What I missed for a while in her stories was some of the “let’s do the show right here!” immediacy; I loved the way her original books focused on detail down to ‘clean the boat, make the tea, what the hell am I doing on this side of town with no money?’ – it always feels like I am right in the book when a story is like that, the nitty gritty of problem solving and life all laid out to sink right into. A Perfect Proposal had more of that again and I enjoyed it more for the descriptions of train journeys and trying to find places to stay for the night.

I’m back to enjoying her books again and am now rightly pleased to have several more that I can wile away the Summer on – hurrah for Kindles and Katie Fforde!!!

Book #16: The Hare with Amber Eyes

The is the story of a family, a Jewish family from… well, all over Europe, the Ephrussi family. It tells the story of them across several generations, how they lived and operated, how they lived an opulent and wealthy life, a powerful family across Europe with banks in all the major capitals and fingers in every money making pie. Beginning with Charles, it describes their art collections, their holidays, the delight of having money, being good at making money, being close to painters, poets and artists, being patrons and collectors and a family who could, by speculating with grain and supply and untold wealth, effectively hold a country to ransom in the name of fairness and saving their people.

It is the story of being Jewish, wealthy Jewish, at the end of the 19th and early 20th century and in some ways, it describes perfectly how the Jews of their class provoked such jealousy and hatred. Anti-Semitism was hardly new, of course, but it is a catalogue of how to be disliked. They were a family who wanted to be ‘assimilated’, wanted to live as the French and the Austrians in the countries they moved to did, but they were set apart by not just success, but attitude, effort and their own unique ability to fashion a world around them.

It is also the story of a collection of netsuke, tiny Japanese figures and how they passed from hand to hand, through the generations until they came to the hands of the author.

I found the early part of the book slowish – interesting, but slow. De Waal has a knack for words and brings the characters to life, he has a talent for painting a picture with his descriptions and in the early part I found myself googling for the painting mentioned and discovering that, yes, the one I had in my head from the bottom staircase at school, was indeed the one her meant. I learned a lot, not least why so many Monet pictures are Japanese influenced. I enjoyed it, I enjoyed following hisjourney in uncovering his past, but I wasn’t grabbed.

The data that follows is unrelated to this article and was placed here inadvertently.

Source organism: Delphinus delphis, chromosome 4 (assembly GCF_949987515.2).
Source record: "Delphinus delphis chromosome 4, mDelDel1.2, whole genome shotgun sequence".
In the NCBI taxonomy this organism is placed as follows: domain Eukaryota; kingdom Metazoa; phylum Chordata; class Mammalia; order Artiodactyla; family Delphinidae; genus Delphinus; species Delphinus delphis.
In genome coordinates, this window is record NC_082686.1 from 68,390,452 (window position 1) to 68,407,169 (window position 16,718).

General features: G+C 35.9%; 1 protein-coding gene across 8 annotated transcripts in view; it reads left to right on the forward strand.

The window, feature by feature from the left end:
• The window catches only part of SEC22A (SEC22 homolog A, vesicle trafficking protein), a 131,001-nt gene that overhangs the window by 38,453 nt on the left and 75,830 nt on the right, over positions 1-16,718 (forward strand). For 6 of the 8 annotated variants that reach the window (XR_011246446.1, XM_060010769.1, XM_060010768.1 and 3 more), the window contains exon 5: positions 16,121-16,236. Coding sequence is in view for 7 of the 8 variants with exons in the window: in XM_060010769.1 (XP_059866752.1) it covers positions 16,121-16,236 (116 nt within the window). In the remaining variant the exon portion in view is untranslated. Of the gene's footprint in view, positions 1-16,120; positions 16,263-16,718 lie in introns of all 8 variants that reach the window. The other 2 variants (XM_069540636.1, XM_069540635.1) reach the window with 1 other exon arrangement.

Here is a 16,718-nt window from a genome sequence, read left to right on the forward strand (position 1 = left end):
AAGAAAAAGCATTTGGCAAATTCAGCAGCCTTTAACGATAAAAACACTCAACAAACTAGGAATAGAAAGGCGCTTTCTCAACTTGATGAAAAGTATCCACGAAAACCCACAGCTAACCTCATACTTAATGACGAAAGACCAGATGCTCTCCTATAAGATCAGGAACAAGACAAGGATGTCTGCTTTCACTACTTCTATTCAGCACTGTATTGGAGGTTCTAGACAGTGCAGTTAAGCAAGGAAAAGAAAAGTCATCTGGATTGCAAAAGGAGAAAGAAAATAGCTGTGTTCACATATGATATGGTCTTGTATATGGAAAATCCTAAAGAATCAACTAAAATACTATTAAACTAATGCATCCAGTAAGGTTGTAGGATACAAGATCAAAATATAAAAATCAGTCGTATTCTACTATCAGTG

Then came, in Vienna, the first world war and that caught me; it keyed into something I knew about, bizarrely enough from Chalet School books and I was fascinated by this different view of a war I know about. I raced through it, keen to know they all survived.

And then… and then… with the inevitable crunch of knowing history… the Anschluss. He can’t hide his emotion and his horror at what happens as the Nazi’s march in with planned and premeditated attacked on the wealthy Jews happening within hours, was absolutely gut wrenching. It is, quite simply, horrific to read descriptions of a house you have come to know being pulled apart and people you care for, with all their quirks, being beaten and rendered to nothing. It touched part of me from other books I know and love; the Chalet School in Exile, the proud and desperate characters of those children’s books and the stoical fortitude of the Jewish characters in The Morning Gift by Eva Ibbotson. It was like lifting a rock you know well and finding the slime and creepy crawlies underneath that you knew about but pretended didn’t exist.

I read the second half of the book in a morning, I simply couldn’t leave them in the limbo of being half read. And The Hare with Amber Eyes went from 3 stars to 5 stars in no time at all.